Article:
photo courtesy of waterbury hospital
Waterbury Hospital (photo courtesy of waterbury hospital)

Gov. Dannel P. Malloy signed a handful of bills Tuesday, including legislation to ease the for-profit takeover of nonprofit hospitals, to create new requirements for third-party electricity suppliers and pet shops, and to ban the sale of electronic cigarettes to children.

Malloy signed 23 bills Tuesday, bringing the total number of new laws passed during the 2014 session up to 100. As of Tuesday, the governor had vetoed two bills.

The so-called hospital conversion bill was negotiated and passed during the final days of the legislative session and will help for-profit hospitals, like Texas-based Tenet Healthcare Corporation, come into Connecticut and acquire physician practices without being in violation of current law.

Vin Petrini, senior vice president of public affairs at Yale New Haven Hospital, and Trip Pilgrim, senior vice president of development for Tenet, said in a joint statement following passage of the bill on May 7 that it would make it “extremely difficult for us to partner with hospitals in Connecticut to provide quality patient care.” Two hours after sending that email, which infuriated lawmakers who gave the companies a seat at the table, Petrini and Pilgrim, sent out a more congratulatory statement regarding passage of the bill.

“We appreciate all the hard work the governor’s office and legislators put into resolving this extremely complex issue,” Petrini and Pilgrim said. “We look forward to working closely with the state’s leadership to ensure adequate protections are in place for patients and their communities.”

Tenet Healthcare Corporation is in negotiations with four Connecticut hospitals, including Waterbury Hospital.

“With this law in place, Waterbury Hospital can now move forward on our proposed Joint Venture with Tenet Healthcare,” Darlene Stromstad, president and CEO of the Greater Waterbury Health Network, said. “This is a critical time in the history of healthcare, both nationally and here in Connecticut. While it’s been a long year, we all understand the need to be thorough and mindful of the long-term implications of the changes we are facing.”

Last year, Malloy vetoed similar legislation and sided with the labor union representing health care employees, which had opposed the 2013 version of the bill.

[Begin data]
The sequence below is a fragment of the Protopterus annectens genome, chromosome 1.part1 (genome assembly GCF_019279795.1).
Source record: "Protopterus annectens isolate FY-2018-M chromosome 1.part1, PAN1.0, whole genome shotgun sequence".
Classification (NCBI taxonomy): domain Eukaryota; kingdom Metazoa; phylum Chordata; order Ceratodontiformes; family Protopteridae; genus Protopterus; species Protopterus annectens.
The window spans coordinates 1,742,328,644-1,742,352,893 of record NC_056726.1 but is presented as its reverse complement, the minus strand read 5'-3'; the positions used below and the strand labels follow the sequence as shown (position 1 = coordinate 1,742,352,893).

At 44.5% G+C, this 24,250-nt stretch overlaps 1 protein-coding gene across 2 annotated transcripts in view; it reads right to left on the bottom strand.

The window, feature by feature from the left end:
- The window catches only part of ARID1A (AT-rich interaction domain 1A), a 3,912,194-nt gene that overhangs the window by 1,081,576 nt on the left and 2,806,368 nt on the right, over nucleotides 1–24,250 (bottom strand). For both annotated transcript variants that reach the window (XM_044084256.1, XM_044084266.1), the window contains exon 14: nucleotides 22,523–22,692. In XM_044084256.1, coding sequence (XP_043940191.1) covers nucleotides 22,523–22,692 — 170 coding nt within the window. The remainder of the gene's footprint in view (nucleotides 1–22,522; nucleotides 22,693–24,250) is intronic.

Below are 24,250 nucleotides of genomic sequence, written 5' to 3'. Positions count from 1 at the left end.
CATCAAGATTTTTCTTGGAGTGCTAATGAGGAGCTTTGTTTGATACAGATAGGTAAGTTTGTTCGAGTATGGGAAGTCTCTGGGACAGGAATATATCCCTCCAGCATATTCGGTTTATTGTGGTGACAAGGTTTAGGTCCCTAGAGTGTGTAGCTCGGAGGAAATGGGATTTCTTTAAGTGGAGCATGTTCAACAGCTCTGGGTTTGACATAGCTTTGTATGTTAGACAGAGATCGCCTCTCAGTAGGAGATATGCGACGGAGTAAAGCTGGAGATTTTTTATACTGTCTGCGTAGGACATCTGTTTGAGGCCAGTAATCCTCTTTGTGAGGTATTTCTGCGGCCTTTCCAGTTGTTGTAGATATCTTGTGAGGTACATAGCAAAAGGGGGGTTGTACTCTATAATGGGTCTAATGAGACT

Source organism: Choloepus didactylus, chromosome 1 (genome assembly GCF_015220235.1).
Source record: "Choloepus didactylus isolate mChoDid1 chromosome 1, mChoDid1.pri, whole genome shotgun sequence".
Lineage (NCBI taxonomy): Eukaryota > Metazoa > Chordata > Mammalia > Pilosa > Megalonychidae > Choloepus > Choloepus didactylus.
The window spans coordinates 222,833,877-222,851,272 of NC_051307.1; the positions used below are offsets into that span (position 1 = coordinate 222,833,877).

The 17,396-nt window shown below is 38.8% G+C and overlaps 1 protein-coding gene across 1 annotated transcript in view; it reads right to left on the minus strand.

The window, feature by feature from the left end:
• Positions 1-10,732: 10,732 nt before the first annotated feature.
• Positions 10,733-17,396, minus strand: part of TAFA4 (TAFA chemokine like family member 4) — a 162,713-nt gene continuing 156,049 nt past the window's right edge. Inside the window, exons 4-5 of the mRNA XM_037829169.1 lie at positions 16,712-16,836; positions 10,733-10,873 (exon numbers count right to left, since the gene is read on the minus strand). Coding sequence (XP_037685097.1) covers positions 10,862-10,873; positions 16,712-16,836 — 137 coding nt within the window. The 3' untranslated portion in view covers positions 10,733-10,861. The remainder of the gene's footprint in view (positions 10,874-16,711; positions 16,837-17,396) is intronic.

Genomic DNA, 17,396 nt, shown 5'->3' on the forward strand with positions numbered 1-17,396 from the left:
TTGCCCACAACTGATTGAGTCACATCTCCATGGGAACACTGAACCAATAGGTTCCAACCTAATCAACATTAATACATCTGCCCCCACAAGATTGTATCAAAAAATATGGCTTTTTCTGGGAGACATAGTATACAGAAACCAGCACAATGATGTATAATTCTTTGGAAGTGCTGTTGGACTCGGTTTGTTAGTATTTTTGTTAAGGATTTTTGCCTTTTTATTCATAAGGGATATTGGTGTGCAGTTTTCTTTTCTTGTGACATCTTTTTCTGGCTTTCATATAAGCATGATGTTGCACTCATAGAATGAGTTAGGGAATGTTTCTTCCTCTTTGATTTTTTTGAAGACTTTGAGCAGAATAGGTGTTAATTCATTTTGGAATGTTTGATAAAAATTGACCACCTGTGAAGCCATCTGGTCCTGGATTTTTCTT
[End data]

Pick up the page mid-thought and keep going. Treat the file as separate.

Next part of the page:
Another new law prohibits the sale of electronic cigarettes and other electronic nicotine delivery devices to minors in Connecticut. The products are not currently regulated by the federal government and, prior to the legislation signed today, children could legally purchase them.

Manufacturers of the products have drawn criticisms from Malloy and members of Connecticut’s congressional delegation for appearing to market their products to children with offerings like candy flavored nicotine products. Although the Food and Drug Administration has recently proposed regulations for e-cigarettes, more than half of all states have enacted their own laws.

“By prohibiting the sale of e-cigs and other vapor products to minors, we are preventing our youth from engaging in behaviors that may lead to addiction to nicotine, or use of other more conventional tobacco products,” Malloy said when the bill passed.

The legislation aimed at third-party electric suppliers attempts to reduce deceptive marketing practices in the industry. It requires suppliers to maintain their initial sign-on electric rates for at least three months.

It also requires that electric bills include the standard rate, so consumers can compare it with the rate they’re paying. The legislation gives customers greater flexibility to drop their electric supplier and forces suppliers to give more frequent notice about variable rates.

Deceptive marketing in the energy industry was a top priority this year for AARP Connecticut. However, the group panned the final bill as not doing enough to protect consumers, including the state’s older residents. Specifically, AARP wanted legislation to cap variable electric rates and define how those rates were calculated.

Malloy signed another piece of legislation, which seeks to reduce the sale of dogs bred in “puppy mills,” or larger commercial breeding centers with inhumane living conditions.

The bill stops pet shops from selling animals purchased from breeders that have been cited for direct violations by the U.S. Department of Agriculture. It contains other provisions which increase reimbursements consumers can get if they buy sick animals and enables state regulators to fine pet stores for violations.

The bill stems from the recommendations of a legislative task force that initially proposed to prohibit the sale of commercially bred puppies from all future pet stores in Connecticut. That idea was opposed by state pet shop owners, and lawmakers settled on a compromise. Animal advocates nonetheless praised the legislation as a first-of-its-kind step.

“It will be the first law of this nature, as far as I know, that a legislature has passed that makes this kind of inroads on this issue,” Debora Bresch, a lawyer with the American Society for the Prevention of Cruelty to Animals, said last month.

Malloy signed another bill that requires the cross-reporting of animal cruelty and child abuse. The bill broadens the circumstances under which an animal control officer must file an abuse report with the Department of Agriculture and requires that the Agriculture Commissioner files monthly reports with the Department of Children and Families.

Christine Stuart contributed to this story.